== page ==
Bacha bazi is a controversial boy-dance in Afghanistan. So are its representations and reactions. (Source: “Dance of a bacha (dancing boy), Samarkand, ca 1905 – 1915”, by Sergei Mikhailovich Prokudin-Gorskii. From the Library of Congress.)
Khaled Hosseini in The Kite Runner makes references to bacha bazi through Sohrab, the orphan Hazara boy who was abused by Assef, often caricatured as a sociopath. PBS Frontline has a full-length documentary “The Dancing Boys of Afghanistan” condemning its practices. For example, in an interview with Radhika Coomaraswamy (the UN undersecretary general in 2006), she states:
I was really quite horrified by the — at first I had heard about this practice. But I think the fact that these kids were killed, there’s another order of things. It’s not only sexual violence and sexual slavery; it’s also murder. So that shocked me.
Many religious Afghans I spoke to do not want to speak about it, even though they acknowledge that this performance practice exists in their culture. It is taboo.
Washington Post talks about these invisible victims, with their journalist doing an undercover task not funded by the media organisation due to the ethics of exploitation, while BBC takes on the angle of sexual abuse. The Foreign Policy describes this practice as hindering the progress of women’s rights because “women are for children, and boys are for pleasure”. The Diplomat suggests that this outlawed tradition is making a comeback. There are many more websites that describe these as violation of human rights issues, child prostitution, and sexual abuse.
In the meantime, an actor I had interviewed years ago, Khanullah Rasa, was nonchalant about this (You can hear the SoundCloud interview here). He says, “They’re making personal parties. No problem”, and then links this phenomenon to illiteracy within large sections of Afghan society.
Regardless of the controversies associated with this practice, today we can gather some pieces of evidence to suggest that this form was introduced and exported to Afghanistan, possibly from Russia and Turkey.
The title of the photographs below in the original language is Трупа музыкантов. Петрушка (лухтак баз) зачабаз, linking the boy dances to roots in Russia during the late 19th Century. Furthermore, according to the World Digital Library, the references are to Turkestan, which, I believe, refer to the Turkic peoples in Central Asia during that time.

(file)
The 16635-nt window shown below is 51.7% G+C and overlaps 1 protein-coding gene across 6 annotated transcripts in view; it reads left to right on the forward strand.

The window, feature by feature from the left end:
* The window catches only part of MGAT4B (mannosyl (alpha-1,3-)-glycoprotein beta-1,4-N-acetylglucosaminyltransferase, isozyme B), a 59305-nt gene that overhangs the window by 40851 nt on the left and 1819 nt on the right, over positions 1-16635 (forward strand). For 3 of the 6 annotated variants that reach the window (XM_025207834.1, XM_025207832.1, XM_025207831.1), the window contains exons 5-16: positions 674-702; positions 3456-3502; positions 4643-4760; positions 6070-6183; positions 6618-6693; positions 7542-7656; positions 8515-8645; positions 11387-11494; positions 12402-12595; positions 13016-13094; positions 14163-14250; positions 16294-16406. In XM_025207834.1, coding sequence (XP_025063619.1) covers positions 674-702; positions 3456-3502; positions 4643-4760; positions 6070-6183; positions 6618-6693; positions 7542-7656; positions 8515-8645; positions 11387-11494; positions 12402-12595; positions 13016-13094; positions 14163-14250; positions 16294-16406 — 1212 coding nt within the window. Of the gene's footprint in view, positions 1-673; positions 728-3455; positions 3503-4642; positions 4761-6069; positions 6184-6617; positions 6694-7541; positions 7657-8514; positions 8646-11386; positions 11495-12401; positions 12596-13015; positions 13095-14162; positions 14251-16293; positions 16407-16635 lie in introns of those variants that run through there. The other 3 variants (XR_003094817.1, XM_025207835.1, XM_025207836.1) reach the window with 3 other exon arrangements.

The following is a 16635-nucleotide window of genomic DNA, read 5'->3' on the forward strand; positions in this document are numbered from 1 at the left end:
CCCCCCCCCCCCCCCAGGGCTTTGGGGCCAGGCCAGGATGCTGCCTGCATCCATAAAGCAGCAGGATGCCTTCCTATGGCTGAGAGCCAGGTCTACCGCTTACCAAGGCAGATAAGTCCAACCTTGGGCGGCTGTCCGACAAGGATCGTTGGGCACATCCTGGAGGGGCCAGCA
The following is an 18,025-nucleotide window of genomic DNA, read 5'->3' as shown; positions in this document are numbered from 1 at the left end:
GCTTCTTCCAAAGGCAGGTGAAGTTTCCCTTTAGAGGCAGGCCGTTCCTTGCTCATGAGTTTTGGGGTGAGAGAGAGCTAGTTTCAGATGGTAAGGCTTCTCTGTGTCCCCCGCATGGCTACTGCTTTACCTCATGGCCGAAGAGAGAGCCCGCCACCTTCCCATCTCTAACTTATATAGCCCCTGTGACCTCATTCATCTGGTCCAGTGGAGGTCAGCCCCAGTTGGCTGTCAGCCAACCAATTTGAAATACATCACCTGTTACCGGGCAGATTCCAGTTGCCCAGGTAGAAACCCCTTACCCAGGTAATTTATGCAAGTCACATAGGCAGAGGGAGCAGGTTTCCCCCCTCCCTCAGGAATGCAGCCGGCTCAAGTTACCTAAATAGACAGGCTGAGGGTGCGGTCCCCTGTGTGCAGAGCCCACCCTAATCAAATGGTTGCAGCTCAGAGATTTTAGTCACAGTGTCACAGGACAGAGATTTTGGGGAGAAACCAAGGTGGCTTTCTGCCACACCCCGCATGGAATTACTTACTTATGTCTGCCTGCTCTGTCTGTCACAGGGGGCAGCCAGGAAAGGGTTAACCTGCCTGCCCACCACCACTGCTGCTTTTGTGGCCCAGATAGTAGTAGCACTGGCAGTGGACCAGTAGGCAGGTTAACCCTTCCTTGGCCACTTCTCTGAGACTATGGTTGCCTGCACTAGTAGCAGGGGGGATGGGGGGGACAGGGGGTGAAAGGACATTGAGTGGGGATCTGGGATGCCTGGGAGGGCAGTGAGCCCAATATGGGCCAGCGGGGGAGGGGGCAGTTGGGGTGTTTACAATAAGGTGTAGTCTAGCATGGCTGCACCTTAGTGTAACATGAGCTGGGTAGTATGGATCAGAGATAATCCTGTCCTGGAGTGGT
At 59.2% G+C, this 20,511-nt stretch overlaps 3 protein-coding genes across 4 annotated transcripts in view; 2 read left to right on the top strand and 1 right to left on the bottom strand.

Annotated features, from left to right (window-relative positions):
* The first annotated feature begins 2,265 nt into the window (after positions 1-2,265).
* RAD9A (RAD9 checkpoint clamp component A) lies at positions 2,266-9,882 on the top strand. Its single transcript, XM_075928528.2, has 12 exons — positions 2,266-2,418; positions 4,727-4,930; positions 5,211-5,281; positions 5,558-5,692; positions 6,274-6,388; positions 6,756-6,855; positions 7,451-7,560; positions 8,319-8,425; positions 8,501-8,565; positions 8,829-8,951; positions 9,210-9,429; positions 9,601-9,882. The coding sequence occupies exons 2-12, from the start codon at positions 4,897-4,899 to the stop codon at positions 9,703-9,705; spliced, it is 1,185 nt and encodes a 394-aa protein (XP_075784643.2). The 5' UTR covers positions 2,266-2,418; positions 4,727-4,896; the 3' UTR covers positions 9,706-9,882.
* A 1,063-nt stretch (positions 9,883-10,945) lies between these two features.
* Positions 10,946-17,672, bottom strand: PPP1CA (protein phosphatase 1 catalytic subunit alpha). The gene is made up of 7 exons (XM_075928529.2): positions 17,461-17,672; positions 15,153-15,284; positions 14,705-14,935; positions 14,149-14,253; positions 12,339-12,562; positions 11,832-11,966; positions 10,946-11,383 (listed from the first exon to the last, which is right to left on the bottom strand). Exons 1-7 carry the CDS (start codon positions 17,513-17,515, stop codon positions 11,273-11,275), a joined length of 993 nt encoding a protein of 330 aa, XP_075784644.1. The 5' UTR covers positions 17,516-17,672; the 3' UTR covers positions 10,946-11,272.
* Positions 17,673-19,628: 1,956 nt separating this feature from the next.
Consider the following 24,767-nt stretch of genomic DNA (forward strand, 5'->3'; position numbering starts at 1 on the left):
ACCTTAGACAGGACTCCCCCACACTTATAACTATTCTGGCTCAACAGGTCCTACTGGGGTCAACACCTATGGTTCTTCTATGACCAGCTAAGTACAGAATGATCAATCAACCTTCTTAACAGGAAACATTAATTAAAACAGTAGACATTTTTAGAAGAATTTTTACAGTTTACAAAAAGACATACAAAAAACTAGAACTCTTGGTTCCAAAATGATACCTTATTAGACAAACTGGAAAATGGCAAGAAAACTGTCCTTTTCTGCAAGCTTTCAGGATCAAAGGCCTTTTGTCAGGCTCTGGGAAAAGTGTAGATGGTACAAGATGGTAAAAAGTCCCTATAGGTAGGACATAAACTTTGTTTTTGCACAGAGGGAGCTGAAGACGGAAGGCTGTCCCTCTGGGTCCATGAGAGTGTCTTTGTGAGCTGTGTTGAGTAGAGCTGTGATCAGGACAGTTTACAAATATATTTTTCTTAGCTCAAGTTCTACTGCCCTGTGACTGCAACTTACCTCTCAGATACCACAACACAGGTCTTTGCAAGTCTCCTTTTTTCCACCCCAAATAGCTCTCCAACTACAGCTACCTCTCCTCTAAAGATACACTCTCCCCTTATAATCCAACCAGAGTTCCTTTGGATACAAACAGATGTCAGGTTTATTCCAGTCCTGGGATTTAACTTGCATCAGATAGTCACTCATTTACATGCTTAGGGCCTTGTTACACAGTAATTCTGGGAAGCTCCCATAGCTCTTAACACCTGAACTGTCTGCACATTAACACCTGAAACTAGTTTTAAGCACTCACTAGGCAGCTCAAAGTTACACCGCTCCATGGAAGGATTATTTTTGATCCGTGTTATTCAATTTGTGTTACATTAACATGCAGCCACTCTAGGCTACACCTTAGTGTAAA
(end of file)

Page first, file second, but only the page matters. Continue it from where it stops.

Here’s the description (see link) of “Pastimes of Central Asians. Group of Male Musicians Posing with Several Batchas, or Dancing Boys” from the World Digital Library:
This photograph is from the ethnographical part of Turkestan Album, a comprehensive visual survey of Central Asia undertaken after imperial Russia assumed control of the region in the 1860s. Commissioned by General Konstantin Petrovich von Kaufman (1818–82), the first governor-general of Russian Turkestan, the album is in four parts spanning six volumes: “Archaeological Part” (two volumes); “Ethnographic Part” (two volumes); “Trades Part” (one volume); and “Historical Part” (one volume). The principal compiler was Russian Orientalist Aleksandr L. Kun, who was assisted by Nikolai V. Bogaevskii. The album contains some 1,200 photographs, along with architectural plans, watercolor drawings, and maps. The “Ethnographic Part” includes 491 individual photographs on 163 plates. The photographs show individuals representing the different peoples of the region (Plates 1–33); daily life and rituals (Plates 34–91); and views of villages and cities, street vendors, and commercial activities (Plates 92–163).